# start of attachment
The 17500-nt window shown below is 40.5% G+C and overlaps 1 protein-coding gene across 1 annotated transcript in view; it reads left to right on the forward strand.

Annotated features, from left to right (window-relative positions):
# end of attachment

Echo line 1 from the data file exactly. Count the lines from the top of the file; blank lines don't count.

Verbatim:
The 17500-nt window shown below is 40.5% G+C and overlaps 1 protein-coding gene across 1 annotated transcript in view; it reads left to right on the forward strand.